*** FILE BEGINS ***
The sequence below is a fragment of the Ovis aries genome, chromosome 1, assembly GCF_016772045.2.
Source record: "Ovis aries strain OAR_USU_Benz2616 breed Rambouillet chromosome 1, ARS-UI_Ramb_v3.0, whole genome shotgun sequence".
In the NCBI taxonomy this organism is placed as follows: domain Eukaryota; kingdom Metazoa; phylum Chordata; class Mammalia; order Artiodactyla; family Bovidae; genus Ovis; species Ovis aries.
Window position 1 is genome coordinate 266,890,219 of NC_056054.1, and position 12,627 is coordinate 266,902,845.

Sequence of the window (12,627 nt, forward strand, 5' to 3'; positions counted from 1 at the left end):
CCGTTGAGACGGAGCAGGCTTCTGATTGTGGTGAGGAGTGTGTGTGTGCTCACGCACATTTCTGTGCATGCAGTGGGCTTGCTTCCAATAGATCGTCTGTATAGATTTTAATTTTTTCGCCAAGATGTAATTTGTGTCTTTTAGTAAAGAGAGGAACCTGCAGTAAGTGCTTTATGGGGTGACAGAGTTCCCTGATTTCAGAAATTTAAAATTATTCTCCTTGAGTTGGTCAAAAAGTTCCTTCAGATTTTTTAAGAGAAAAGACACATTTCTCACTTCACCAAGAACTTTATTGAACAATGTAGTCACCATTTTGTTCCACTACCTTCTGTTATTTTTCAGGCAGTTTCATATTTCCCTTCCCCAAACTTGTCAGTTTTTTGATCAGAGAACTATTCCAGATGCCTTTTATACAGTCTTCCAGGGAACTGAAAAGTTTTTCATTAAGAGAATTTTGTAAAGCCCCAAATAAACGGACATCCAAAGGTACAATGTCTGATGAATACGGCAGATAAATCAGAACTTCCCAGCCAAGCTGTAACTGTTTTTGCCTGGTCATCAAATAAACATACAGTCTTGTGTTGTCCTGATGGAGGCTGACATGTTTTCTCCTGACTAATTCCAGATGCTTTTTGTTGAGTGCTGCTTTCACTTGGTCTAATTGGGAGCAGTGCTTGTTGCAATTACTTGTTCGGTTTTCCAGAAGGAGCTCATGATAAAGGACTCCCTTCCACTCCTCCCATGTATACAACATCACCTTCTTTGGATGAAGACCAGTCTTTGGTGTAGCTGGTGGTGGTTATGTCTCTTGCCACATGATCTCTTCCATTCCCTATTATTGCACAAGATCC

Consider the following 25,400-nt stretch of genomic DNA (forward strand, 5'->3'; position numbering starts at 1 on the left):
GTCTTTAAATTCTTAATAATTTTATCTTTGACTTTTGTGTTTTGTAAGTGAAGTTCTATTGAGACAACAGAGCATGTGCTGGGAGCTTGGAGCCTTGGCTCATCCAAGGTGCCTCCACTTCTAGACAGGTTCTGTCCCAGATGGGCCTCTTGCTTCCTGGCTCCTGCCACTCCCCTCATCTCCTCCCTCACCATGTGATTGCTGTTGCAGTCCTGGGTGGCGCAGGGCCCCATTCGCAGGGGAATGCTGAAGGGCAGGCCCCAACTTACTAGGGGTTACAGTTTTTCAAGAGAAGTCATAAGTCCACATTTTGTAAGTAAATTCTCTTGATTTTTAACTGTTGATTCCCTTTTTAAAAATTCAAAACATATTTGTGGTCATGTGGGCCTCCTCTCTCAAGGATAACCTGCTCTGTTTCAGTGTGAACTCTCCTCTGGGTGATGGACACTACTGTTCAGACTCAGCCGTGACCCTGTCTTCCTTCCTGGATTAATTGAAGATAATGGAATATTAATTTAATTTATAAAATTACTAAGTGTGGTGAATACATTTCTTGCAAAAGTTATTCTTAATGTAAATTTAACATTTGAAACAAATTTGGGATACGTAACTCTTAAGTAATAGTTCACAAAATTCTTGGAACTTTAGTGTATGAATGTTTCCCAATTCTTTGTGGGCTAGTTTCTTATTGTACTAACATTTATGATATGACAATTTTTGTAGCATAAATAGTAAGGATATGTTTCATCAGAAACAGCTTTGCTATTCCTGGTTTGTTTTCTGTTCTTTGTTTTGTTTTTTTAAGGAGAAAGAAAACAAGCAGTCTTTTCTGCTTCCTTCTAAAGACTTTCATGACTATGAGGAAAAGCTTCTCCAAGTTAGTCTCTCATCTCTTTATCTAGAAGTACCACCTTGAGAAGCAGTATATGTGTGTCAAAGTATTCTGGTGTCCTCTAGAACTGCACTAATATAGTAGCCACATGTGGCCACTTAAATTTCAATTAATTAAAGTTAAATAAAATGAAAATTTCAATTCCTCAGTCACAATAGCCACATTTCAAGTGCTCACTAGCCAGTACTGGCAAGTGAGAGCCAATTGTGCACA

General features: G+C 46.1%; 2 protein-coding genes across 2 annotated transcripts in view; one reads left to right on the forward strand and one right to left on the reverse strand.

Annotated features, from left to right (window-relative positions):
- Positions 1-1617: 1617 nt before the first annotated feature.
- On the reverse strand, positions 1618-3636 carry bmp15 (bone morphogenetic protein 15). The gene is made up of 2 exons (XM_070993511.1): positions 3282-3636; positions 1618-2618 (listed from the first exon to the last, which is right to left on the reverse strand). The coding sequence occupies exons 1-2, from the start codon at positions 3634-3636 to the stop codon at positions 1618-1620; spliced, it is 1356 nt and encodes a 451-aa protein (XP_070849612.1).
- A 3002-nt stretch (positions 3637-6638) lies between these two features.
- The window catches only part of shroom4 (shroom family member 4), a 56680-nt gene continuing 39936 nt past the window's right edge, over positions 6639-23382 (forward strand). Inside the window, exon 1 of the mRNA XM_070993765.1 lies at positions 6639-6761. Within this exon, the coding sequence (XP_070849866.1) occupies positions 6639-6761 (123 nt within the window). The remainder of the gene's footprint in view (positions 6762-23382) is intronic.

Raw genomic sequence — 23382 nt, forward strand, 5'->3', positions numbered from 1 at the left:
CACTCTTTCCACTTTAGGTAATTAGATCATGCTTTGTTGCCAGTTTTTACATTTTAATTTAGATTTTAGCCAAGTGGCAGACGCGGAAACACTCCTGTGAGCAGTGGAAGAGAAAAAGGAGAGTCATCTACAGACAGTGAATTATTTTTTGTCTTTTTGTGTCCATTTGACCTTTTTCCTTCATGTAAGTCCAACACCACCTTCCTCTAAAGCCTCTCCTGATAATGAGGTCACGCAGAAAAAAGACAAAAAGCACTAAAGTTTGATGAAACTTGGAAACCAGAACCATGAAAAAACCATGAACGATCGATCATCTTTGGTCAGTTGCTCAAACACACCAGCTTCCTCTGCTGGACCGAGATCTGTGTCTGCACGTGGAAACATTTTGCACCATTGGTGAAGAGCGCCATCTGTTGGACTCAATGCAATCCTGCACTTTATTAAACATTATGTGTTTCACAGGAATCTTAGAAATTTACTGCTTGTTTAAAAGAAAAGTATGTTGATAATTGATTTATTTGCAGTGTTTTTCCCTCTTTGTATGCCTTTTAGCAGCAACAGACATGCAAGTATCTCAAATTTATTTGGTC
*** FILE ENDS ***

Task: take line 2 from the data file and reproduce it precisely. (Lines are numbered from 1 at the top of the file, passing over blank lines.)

Source record: "Ovis aries strain OAR_USU_Benz2616 breed Rambouillet chromosome 1, ARS-UI_Ramb_v3.0, whole genome shotgun sequence".